Let's face it... The reader of today is not the reader of yesteryear that had no choice but to turn to a book for entertainment. Today with the freakish advancement of cell phones, smart TVs and streaming services, there is no shortage of entertainment and distraction. The side effect of having this entertainment in your pocket 24 hours a day is the mind constantly craving quick satisfaction. Patience is lost on all of us, even the readers. So what does this mean for the author? He/she must change with the times.
What is the first sentence of your book? This is the first opportunity to peak the reader's interest and curiosity. Curiosity may have killed the cat, but it also sold books. It doesn't have to be anything extensive or fancy. Some of the best opening lines were just a few words(Check out this article on the 10 best opening sentences). But what is the impact of those words? Think about this: how many words does it take to make you feel special? And on the flip-side, how many words does it take to make you feel horrible? What happened internally the first time your significant other said the words, I love you? How would you feel if that same person said the words, I hate you? Three simple words that can have such a huge impact. Keep in mind when constructing your opening line that bigger is not always better.
Setting the Tone
Chapter one of your book is the introduction of the reader into the world you have created so meticulously in your mind. The goal is for it to be transferred from your mind, to the pages of your book, and then to the mind of your reader. You want them to envision this world as closely to what inspired you as possible. And so, you must take careful measure to ensure the words that you choose in the beginning of chapter one do just that. The reader must see, smell and feel this world that you've created so that it sticks with them throughout the remainder of the book. The rest of the book should not have to be bogged down with heavy descriptive writing in order to hold the reader in your world.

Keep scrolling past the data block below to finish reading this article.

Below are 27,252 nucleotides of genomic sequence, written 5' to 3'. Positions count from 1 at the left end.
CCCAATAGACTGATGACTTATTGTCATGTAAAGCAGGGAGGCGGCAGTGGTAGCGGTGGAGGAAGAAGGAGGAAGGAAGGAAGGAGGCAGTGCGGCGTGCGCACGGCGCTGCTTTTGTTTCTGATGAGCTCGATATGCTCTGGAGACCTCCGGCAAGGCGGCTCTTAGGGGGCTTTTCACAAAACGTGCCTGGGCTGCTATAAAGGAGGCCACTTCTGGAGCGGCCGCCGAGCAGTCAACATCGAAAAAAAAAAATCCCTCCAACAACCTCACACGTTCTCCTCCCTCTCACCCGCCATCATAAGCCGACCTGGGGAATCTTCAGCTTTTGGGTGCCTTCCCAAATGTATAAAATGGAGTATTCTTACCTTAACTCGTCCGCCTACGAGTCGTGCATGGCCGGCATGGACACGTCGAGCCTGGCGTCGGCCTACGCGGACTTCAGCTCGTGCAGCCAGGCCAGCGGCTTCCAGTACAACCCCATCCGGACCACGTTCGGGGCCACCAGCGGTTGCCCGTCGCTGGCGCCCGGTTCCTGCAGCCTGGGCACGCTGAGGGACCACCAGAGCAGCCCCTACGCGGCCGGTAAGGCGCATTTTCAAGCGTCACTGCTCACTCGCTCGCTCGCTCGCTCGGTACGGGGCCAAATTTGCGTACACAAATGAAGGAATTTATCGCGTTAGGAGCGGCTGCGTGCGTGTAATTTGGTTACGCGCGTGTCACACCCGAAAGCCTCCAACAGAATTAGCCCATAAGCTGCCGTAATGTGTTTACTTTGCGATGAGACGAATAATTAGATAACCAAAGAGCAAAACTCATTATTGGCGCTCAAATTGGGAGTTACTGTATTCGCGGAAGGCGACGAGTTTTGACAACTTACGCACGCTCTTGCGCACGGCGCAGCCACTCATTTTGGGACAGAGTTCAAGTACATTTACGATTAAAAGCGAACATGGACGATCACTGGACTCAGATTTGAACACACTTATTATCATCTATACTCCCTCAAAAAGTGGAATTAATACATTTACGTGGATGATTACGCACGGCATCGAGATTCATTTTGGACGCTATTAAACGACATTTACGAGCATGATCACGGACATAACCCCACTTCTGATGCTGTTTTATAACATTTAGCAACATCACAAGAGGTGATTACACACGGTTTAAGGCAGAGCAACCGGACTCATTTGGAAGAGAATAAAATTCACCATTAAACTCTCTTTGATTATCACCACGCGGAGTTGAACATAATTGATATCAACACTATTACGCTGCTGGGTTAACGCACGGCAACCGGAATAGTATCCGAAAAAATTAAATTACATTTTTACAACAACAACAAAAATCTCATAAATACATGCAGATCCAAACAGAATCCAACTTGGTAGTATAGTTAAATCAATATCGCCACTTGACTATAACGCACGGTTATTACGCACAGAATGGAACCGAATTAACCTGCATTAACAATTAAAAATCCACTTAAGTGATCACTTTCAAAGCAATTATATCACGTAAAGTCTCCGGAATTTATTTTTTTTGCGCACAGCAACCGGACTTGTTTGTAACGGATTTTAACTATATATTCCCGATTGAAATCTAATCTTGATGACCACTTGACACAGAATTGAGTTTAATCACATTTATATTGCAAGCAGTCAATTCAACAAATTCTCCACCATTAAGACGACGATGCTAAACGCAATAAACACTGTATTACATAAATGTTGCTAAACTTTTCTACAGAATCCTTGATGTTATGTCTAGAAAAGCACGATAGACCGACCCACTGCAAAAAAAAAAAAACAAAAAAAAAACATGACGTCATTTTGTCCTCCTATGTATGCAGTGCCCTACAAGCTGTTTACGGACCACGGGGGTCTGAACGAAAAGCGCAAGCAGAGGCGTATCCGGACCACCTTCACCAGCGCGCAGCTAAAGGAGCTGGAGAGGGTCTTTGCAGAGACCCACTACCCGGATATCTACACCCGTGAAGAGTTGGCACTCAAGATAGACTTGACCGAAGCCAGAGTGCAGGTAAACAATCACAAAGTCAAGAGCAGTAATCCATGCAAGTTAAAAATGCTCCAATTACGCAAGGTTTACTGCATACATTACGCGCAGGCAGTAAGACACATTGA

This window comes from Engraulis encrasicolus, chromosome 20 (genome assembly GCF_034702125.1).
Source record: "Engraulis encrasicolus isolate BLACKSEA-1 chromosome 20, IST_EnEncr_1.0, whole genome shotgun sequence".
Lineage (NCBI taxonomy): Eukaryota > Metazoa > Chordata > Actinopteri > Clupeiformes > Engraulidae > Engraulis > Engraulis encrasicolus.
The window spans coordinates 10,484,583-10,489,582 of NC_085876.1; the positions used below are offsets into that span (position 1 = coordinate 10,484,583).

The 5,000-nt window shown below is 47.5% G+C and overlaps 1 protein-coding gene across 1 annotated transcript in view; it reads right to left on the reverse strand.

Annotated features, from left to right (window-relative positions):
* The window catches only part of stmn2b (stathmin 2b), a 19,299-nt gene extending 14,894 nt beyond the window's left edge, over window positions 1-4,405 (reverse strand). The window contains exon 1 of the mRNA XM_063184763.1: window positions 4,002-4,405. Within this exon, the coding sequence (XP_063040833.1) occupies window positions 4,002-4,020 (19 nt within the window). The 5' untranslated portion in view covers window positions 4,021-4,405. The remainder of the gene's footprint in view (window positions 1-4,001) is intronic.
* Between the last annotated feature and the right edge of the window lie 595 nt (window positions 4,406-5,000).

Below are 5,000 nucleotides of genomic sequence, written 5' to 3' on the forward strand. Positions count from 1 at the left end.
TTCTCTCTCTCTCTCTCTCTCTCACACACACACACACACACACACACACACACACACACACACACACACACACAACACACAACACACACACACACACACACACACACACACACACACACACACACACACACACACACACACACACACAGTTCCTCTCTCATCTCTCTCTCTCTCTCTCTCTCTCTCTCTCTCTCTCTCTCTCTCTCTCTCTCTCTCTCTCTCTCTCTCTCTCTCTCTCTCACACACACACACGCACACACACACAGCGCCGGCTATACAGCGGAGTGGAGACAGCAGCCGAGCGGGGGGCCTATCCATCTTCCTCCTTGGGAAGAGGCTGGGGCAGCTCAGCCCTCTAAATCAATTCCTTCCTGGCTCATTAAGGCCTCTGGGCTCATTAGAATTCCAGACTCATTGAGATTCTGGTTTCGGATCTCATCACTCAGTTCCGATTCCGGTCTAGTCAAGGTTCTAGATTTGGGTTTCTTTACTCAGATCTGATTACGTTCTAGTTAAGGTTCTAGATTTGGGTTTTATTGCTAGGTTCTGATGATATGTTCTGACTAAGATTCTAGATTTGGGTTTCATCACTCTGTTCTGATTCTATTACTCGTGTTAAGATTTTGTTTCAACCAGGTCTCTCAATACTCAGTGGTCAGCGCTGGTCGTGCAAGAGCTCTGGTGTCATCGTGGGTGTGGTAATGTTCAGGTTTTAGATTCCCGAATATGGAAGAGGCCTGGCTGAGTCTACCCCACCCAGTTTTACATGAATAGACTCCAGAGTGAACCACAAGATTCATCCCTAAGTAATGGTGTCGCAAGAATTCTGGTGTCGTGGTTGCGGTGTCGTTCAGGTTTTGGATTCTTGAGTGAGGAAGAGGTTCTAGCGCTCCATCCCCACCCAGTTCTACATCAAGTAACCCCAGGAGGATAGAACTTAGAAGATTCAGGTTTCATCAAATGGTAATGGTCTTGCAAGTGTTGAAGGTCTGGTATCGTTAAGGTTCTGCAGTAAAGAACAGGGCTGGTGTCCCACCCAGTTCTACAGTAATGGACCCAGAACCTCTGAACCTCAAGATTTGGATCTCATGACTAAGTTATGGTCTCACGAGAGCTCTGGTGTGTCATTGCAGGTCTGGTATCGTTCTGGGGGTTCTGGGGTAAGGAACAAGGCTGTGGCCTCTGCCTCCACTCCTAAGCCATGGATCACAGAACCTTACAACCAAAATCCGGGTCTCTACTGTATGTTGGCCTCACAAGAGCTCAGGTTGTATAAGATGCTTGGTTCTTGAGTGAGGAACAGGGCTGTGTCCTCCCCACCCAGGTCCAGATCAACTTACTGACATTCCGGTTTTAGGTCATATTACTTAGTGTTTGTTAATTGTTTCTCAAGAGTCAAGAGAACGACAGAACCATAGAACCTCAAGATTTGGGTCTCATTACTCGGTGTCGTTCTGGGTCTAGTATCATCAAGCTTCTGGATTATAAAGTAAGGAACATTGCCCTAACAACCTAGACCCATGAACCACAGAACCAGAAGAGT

Writers put a lot of their effort into creating a climax that has a "wow effect" leaving the readers mind blown. The same amount of energy and effort should be placed on chapter one. If you decide after the book is finished that you want to have it published, first you will need a literary agent (See more on publishing vs self-publishing). The agent, if interested, will ask in return that you submit a few chapters of your book. If they cannot make it past chapter one, your chances of getting published are dead. On the other hand, let's say you decide to self-publish. One way to increase book sales is to give the reader a sample of your book, which is usually the first chapter(see how I've done the same thing). I'm sure you could, if you so desired, utilize any chapter in your book that you feel will leave the best impression. However, if the first chapter of your book is not an option, then it needs to be re-worked. It should be option number one.
Every story has something called an inciting incident. For the novice, the inciting incident is a occurrence that sets the actual story into motion by sending the protagonist on their journey. Let's look at some examples:
Odin, Thor's father, passes away in front of his sons. His life was the only thing holding back Hela the Goddess of Death. Within 20 seconds of Odin's passing, she appears, and makes clear her mission to destroy all they love. Now they must stop her.
Bilbo Baggins has 13 dwarves show up to his home. They want to undertake the mission of retrieving their homeland, which is now inhabited by a dragon. Gandalf the wizard convinces both parties that Bilbo should accompany them on their mission. Bilbo is reluctant but leaves with the dwarves and wizard on their mission.
Darth Vader boards a ship illegally in search of the Death Star plans. As a result Princess Leia stashes a message for Obi-Wan inside a droid before being kidnapped.
Getting the point? Alright, so now that you know what an inciting incident is, you'll need to figure out how to get there faster. However, there's a delicate balance to making this happen. You do not want to compromise the quality of the story by speeding up this revelation too quickly. If you you write five different stories, this will hit at five different points in the story. Irregardless, if the reader does not even realize that the inciting incident has occurred, you have a problem. I don't mean that they should point at this part of your book and say, "Hey! There's the inciting incident!" But they should realize that the story has actually begun.
It is easier to keep a reader interested in your book throughout the different paces if you get them properly invested from the onset. They may forgive a so-so or slow chapter because of the curiosity created from chapter one. When the elements of the opening line, proper tone setting and inciting incident come together the results can be magical. The reader will be caught hook, line and sinker.
Jarray Davis is an author and creative consultant. To get in contact with the owner of this blog please email: firstname.lastname@example.org